This post originally appeared on ReviveHealth’s blog, and is republished here with permission. Brandon Edwards is founder and CEO of ReviveHealth, the leading integrated marketing communication firm for health systems, health services and health technology companies.
Since companies like Adobe, Netflix, Deloitte and Accenture announced in 2015 that they were overhauling their annual performance process, a slew of other companies have come along and declared that they, too, were doing away with this exercise.
“Today’s employees want frequent feedback, open communication, and collaboration with their peers,” according to a recent Fast Company article on “Why the Annual Performance Review is Going Extinct. As a professional services firm that has embraced a client-centric approach to building teams, not too dissimilar from consulting firms, we, too, realized it was time to rethink performance management.
[bctt tweet=”Today’s employees want frequent feedback, open communication, and collaboration with their peers” username=”reflektive”]
So how do we move forward?
To understand where we wanted to go, we needed to understand where we’ve been. In more recent years we have defined our annual strategic plan in December, and, in the spirit of our value of “Act with Respect and Transparency,” cascaded that to the organization in January, empowering individuals to do personal and professional goal setting for the year. We have conducted quarterly check-ins between supervisors and staff focused on evaluating progress towards annual goals, and also done an annual review in November focused on alignment with values and skills for the role.
We were ahead of the curve in the frequency of feedback as compared to a number of other organizations, but we knew there had to be a better way. A way to give people a more well-rounded view of their performance in a way that motivated individuals to produce quality work and generated engagement without all the paperwork hassle. If you have investments in the stock market, would you only monitor and evaluate it annually or even quarterly?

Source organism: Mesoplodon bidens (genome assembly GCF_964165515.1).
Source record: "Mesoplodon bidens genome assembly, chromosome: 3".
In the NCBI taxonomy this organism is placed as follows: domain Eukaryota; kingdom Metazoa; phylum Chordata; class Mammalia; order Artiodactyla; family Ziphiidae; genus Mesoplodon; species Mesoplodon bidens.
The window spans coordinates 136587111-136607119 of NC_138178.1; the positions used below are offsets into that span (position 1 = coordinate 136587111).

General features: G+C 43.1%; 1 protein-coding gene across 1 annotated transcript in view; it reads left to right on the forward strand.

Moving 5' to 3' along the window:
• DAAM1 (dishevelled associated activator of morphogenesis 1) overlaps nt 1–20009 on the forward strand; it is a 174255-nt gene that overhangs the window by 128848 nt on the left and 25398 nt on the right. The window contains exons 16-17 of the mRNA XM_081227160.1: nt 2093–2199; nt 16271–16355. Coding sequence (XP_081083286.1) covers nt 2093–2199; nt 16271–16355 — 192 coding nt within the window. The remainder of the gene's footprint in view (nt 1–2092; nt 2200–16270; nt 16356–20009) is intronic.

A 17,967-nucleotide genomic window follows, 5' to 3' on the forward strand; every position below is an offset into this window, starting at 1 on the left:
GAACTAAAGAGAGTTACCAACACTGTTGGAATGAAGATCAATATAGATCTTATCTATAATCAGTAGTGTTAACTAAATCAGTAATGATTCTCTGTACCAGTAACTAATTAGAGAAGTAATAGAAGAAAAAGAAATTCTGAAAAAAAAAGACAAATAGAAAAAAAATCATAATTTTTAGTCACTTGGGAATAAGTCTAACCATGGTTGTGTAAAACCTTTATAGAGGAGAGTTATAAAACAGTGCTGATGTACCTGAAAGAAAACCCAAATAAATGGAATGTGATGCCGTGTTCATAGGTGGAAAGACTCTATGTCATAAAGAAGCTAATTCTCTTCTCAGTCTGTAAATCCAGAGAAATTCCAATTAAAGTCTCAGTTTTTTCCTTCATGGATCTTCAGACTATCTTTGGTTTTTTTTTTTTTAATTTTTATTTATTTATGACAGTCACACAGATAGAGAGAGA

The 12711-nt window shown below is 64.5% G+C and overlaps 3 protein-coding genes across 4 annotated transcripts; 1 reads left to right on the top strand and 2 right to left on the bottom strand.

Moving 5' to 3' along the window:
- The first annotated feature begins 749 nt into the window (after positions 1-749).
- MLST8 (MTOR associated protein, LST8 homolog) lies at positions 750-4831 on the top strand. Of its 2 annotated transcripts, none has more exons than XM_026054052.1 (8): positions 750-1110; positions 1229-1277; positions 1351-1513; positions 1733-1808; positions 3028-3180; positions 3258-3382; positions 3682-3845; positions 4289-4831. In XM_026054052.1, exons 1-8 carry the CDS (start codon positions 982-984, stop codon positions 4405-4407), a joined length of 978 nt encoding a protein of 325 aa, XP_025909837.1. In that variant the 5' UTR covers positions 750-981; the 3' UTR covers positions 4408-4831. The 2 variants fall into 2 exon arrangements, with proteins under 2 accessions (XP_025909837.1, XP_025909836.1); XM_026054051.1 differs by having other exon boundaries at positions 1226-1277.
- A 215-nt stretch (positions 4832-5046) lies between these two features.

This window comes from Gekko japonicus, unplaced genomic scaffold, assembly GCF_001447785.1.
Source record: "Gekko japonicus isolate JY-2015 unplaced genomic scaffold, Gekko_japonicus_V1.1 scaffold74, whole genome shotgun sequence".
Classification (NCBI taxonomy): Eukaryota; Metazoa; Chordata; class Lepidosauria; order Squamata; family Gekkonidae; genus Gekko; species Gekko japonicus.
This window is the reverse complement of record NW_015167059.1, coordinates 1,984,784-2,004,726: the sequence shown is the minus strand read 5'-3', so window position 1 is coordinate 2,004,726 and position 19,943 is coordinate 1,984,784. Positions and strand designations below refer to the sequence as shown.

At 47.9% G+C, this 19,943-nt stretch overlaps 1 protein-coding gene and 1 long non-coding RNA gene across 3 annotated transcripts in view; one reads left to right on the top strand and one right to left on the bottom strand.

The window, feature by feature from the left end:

As an organization that, in truth, adds value to clients through our ability to translate complex business challenges into integrated marketing communications strategies, our people are our No. 1 investment. So, it makes sense that we would want to consistently keep a finger on the pulse of how our people are performing.
Additionally, with the clear goal of being an agency that is a “home for top talent,” we wanted to identify an approach that would help us continue to create a culture of continuous learning and development and where our staff get the coaching and feedback they need to grow personally and professionally.
We have a strong emphasis on professional development within our firm and try to align our approach with the 70:20:10 model, which came out of the Center for Creative Leadership in the 1980s. This theory holds that individuals obtain 70 percent of their knowledge from job-related experiences, 20 percent from coaching/feedback, and 10 percent from formal education events (trainings, books, etc.).
There seemed to be a real window of opportunity for us to make more of an investment in our leaders, so that they could be empowered to provide that 20 percent. According to The Fast Company article, “If organizations want to develop high performers, managers must be equipped to coach and empower them.” As a result, we made an investment in leadership training for all account leads and supervisors, focused on honing coaching skills and emotional intelligence.
We wanted people across the organization to recognize and reward individuals who were modeling our values of “Be Better” and “Be More Than More of the Same,” while also providing them with the tools to do so. So, we launched Reflektive, which uses the tagline “goodbye clunky performance reviews. Hello real-time talent development.” The system reinforces our values, and empowers people across the organization to recognize the awesome work being done across the firm … in real-time.
“The future of the workplace depends on how successful companies become at building out new systems that incorporate frequent feedback, open communication, and coaching,” the Fast Company article says. It’s our sincere hope that as we make these investments, we can be a model for other integrated marketing and communications firms who also seek to embrace this new paradigm. Onward and upward.
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